Twenty-one developers of software for electronic health-records systems have banded together under the aegis of the Chicago-based Health Information Management Systems Society to found a subgroup to address EHR interoperability issues and to promote provider adoption of the information technology systems.
The new group will be called the HIMSS EHR Vendor Association.
HIMSS, a trade group comprising developers and users of healthcare IT, in an announcement at the launch of the association in November, invoked the national health IT plan unveiled in July by David Brailer, M.D., the national coordinator for health information technology at CMS.
Brailer's plan called for "more cost-effective EHR adoption, less risk-adverse buyers and a faster-growing and more attractive market for investments in health information technology."
"The adoption of the electronic health record demands collective involvement and expertise from private-sector companies that develop the software products clinicians will use in private practice or other healthcare settings," said Stephen Lieber, HIMSS president and chief executive officer, in a press release.
"One of the benefits of the HIMSS EHR Vendor Association is that it opens the communication process so that our members can work together to identify issues related to software development and functionality for EHR products," Lieber said.
Founding members of the association are A4 Health Systems, Allscripts Healthcare Systems, Cerner Corp., Companion Technologies, Eclipsys Corp., e-MDs, Epic Systems Corp., GE Healthcare, GEMMS, Greenway Medical Technologies, IDX Systems Corp., iMedica Corp., McKesson Provider Technologies, MediNotes, Misys Healthcare Systems, NextGen Healthcare Information Systems, Physician Micro Systems, PowerMed, Siemens Medical Solutions, SOAPware and WebMD Practice Services.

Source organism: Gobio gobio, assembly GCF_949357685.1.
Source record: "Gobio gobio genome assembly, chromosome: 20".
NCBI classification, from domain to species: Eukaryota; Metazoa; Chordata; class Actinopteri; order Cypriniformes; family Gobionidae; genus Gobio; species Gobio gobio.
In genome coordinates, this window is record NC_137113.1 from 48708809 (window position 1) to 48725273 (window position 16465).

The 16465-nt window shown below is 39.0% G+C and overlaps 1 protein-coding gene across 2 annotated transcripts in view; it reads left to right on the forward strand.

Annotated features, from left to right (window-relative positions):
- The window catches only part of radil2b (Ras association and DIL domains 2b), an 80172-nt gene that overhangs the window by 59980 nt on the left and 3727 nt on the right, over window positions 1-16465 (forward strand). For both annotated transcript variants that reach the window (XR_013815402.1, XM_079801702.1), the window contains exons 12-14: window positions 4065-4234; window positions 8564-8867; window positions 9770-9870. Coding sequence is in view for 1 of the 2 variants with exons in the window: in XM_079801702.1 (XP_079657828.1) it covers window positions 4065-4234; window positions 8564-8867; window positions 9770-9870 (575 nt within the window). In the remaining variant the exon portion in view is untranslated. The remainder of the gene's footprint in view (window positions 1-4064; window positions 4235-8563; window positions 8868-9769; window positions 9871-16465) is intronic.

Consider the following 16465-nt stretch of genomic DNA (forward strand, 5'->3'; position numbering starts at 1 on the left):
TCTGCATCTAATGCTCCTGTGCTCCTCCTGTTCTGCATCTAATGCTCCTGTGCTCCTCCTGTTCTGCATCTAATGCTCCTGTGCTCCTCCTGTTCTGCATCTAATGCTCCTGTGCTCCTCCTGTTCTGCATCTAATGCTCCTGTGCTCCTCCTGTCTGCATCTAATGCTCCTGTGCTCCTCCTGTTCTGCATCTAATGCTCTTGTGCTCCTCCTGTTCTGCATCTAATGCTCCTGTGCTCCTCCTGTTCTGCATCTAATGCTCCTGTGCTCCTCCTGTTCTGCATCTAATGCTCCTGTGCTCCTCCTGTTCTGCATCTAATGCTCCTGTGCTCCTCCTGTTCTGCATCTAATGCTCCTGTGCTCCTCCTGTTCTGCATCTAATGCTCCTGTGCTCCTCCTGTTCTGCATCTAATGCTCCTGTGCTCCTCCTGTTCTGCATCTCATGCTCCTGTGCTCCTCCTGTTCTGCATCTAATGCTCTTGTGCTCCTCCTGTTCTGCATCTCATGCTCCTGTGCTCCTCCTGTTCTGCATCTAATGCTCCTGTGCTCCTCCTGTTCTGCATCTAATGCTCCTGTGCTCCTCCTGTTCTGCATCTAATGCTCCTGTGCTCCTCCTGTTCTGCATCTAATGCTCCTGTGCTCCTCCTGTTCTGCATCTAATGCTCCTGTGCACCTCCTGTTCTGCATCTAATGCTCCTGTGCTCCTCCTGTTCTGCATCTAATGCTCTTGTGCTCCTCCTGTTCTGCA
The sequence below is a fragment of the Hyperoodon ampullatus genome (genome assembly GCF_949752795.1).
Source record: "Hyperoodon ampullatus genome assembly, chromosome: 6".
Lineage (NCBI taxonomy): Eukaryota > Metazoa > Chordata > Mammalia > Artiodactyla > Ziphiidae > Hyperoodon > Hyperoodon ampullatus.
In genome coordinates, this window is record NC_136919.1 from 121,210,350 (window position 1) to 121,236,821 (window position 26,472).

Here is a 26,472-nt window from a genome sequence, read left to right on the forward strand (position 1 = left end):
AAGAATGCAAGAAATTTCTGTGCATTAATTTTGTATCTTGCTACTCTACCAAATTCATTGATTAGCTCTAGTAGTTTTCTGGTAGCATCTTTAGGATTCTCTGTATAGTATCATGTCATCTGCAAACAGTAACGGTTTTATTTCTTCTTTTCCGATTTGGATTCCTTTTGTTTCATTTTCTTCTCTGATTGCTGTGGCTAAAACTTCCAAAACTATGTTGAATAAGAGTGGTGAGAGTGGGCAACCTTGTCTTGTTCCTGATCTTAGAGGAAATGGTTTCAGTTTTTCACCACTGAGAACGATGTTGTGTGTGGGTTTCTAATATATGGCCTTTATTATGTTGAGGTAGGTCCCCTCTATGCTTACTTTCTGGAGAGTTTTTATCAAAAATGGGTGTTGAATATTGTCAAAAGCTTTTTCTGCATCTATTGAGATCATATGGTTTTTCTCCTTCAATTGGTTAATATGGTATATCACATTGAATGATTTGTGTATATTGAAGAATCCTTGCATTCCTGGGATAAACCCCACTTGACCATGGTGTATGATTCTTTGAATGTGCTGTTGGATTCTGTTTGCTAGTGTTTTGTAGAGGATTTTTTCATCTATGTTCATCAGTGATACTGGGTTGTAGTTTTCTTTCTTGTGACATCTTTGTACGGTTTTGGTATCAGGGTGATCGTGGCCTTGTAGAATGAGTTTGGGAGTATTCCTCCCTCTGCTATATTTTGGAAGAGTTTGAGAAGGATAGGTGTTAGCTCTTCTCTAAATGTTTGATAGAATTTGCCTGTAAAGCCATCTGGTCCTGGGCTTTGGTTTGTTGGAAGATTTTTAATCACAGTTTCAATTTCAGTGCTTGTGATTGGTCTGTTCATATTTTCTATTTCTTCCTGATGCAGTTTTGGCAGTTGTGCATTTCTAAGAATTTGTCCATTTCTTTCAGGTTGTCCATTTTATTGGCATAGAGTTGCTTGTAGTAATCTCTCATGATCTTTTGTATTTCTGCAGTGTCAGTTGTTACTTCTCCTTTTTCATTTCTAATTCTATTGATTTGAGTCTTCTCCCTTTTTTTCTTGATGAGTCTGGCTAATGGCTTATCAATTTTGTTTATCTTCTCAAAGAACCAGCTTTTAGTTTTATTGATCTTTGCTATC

The association is the third HIMSS foray into the EHR advisory arena in recent months.
In October, HIMSS formed an advisory committee to provide input to the Certification Commission for Health Information Technology, which itself is a private-sector organization formed in July as a joint effort by HIMSS, the American Health Information Management Association and the National Alliance for Health Information Technology. The aim of the certification commission is to develop a process by which healthcare IT systems, initially ambulatory care EHR systems, can be checked and evaluated for interoperability with other systems.
Though it not a governmental organization, the certification commission was formed at the suggestion of Brailer, who said the government payers would require IT systems to meet some minimum standards before public funds could be allocated to help pay for their purchase and use. The certification commission has members from the IT industry, payers, providers, consultants and professional organizations.
The HIMSS advisory committee to the certification commission was formed, Lieber said, to ensure a broad spectrum of voices from the IT industry is heard by the commission.